Message from your 2020-2021 President, Laura Spears: Lead Inclusively

In 2019, we made a commitment with our president, Eric Head, to lead forward. To lead with heart but also with vision. And as library workers, we established even better literacy programs, took the funding fights head on, and continued to extend our services and resources to those for whom this may be the only contact they have each day with a kind voice. 

And then 2020 happened. What we thought were our problems were sidelined by a need to simply change the air we breathe. COVID-19 has caused us to close our doors, back away from both friends and strangers, to retreat into our homes until it is safe to come out. But still many have experienced first-hand the impact of this disease so our libraries reach out to help and to comfort.

In addition to the exceptional challenge posed by COVID-19, we continue to bear witness this year to racism, bigotry and discrimination, towards our Black, Indigenous and People of Color co-workers, friends and library users. And taking a breath, again, symbolizes in a very basic, devastating way, an often life-threatening experience.

These events affect and diminish us all.

I have witnessed racism against my Black friend at the hands of a middle-aged white retail store employee who was very happily helping my friend select a wrench for his plumbing tool kit. And when they agreed upon the best wrench for the job (while I yawned and rolled my eyes), the employee then offered to show my Black friend where the “slim jims” were kept.

A tool commonly used to break into a car.

Immediately I demanded he apologize and get his manager. But my friend, Andre, took my arm and asked that we just leave the store. And that’s what we did.

Yet, from that moment, having witnessed the ugliness of white supremacy intended to insult and oppress another human being, and seeing how immediately my friend retreated away from the confrontation, I realized that this was definitely not his first experience with a racist. And that he knew that things could definitely get worse if the situation escalated.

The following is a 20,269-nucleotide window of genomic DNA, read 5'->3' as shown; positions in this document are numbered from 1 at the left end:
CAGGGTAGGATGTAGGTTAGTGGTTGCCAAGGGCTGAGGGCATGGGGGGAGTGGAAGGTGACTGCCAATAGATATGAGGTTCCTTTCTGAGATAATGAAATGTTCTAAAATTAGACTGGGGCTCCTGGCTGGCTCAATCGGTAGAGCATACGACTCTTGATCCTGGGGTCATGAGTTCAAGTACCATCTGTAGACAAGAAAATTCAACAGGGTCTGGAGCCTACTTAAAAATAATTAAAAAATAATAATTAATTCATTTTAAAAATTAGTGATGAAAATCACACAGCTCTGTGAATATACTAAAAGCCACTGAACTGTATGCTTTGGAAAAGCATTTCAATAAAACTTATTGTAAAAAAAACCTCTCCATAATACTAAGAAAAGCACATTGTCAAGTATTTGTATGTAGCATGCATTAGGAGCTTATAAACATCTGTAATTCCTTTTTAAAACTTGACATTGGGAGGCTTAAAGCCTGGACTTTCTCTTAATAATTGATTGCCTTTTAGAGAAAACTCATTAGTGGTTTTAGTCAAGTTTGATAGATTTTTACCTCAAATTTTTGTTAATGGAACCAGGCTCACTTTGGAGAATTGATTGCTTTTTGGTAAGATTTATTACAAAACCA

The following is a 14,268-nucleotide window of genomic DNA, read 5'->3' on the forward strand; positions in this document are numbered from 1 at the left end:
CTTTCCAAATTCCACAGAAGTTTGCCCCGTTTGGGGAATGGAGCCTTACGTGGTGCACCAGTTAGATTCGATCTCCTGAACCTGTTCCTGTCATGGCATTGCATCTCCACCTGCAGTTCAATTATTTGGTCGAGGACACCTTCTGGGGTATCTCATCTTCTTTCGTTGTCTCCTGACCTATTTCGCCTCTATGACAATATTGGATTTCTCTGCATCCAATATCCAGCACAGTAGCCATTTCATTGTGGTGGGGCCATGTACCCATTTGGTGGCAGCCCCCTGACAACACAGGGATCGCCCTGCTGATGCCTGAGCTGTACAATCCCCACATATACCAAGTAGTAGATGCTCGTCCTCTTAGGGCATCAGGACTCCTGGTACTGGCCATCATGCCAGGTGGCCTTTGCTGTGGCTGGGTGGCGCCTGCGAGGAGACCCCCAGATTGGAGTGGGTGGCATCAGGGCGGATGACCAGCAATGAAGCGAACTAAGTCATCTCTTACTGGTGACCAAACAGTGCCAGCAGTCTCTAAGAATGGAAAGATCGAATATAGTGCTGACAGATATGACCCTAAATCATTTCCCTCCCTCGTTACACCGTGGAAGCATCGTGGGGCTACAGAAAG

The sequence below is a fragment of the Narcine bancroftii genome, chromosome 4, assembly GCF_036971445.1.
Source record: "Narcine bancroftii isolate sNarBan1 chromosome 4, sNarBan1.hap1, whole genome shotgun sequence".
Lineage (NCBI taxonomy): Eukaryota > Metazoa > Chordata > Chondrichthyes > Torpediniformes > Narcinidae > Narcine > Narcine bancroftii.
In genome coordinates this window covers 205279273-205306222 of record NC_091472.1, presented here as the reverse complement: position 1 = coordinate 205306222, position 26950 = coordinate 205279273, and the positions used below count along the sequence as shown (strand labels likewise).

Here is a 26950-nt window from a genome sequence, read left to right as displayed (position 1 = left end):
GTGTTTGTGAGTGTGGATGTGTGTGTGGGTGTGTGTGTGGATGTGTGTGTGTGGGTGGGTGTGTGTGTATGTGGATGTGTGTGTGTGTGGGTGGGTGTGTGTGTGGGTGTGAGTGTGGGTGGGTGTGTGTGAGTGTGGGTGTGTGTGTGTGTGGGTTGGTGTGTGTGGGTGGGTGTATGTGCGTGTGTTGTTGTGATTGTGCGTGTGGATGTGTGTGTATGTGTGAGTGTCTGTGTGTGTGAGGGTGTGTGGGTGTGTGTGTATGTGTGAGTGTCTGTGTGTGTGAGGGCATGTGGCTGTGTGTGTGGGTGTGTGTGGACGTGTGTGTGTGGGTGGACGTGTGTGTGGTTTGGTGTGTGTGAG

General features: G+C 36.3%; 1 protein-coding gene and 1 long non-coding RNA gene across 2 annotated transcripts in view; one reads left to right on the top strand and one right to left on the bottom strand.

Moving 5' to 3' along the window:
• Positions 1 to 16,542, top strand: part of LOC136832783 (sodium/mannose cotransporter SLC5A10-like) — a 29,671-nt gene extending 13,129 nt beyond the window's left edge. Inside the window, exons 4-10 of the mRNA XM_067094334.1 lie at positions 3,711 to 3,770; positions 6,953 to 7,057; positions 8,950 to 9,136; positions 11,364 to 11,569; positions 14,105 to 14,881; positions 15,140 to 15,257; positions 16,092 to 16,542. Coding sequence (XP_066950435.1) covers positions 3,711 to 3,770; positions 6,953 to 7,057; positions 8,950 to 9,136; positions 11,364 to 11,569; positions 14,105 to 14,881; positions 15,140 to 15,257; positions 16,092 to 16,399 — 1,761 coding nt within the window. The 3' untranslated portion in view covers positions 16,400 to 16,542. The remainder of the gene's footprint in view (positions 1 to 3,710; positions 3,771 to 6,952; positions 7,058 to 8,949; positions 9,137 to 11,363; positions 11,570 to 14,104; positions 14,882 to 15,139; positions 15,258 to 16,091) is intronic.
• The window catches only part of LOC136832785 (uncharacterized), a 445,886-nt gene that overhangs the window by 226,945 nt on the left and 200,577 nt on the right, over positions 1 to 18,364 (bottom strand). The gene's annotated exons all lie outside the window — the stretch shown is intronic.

For me, I still feel great sadness. But more importantly, I am humbled, because my sadness is nothing compared to the burden of Andre and other BIPOC or LGBTQ+ individuals. But as these sad, life-threatening occurrences continue around us, I am also motivated to take the actions in front of us.

And as we continue to lead forward, let us also Lead Inclusively.

To that end, I ask you to join me and commit to kindness, care and decency. To make the promise of libraries - access, democracy, intellectual freedom, diversity, and privacy among others - truly extend to all. Can we agree to re-examine our own spaces, services and resources to make sure that our BIPOC and LGBTQ+ colleagues are represented, safe and happy with those?

I think there are areas in this profession that merit some scrutiny so that we truly realize the purpose of our libraries. Intentionally adopting anti-racist structures and ensuring that our behaviors and language reflect the values of inclusivity will demonstrate to Black library workers, and other vulnerable communities, that their lives do matter.

To do this, I am proposing that the actions we undertake for FLA this year, to Lead Inclusively, are guided by this urgent purpose and newly articulated values. I hope you will join in as we undertake the following:

  • A Diversity, Equity, Inclusion and Accessibility Task Force that will articulate the FLA organizational values to inform our newly developed strategic plan and develop key priorities for us to undertake to further our library mission and support all people.
  • Reinvigorate the committees and member groups so that our values are fundamental to their missions and to hold the conversations that include concerns for BIPOC, LGBTQ+ and other emergent but marginalized communities.
  • Develop peer-review standards and a process to better engage our academic library members with a view toward profiling our scholarship and understanding our systemic values.
  • To fully support the Public Library Directors Member Group, to keep both our public library personnel and our public library users safe during this next year, in which we will be asked to provide services in the midst of unsure conditions.
  • And, to support our academic and school media workers, who face unknown challenges as we attempt to re-establish a safe way of delivering our services and resources.

This year, we seek to undo the implicit biases in our profession that harm BIPOC library workers and to focus on serving our communities. To Lead Inclusively, we must look critically at our library spaces, services and resources, to better meet the needs of Black, Indigenous and People of Color and those within the LGBTQ+ communities.

Let’s look at this and Lead Inclusively. It’s our next chapter. Welcome to 2020-2021!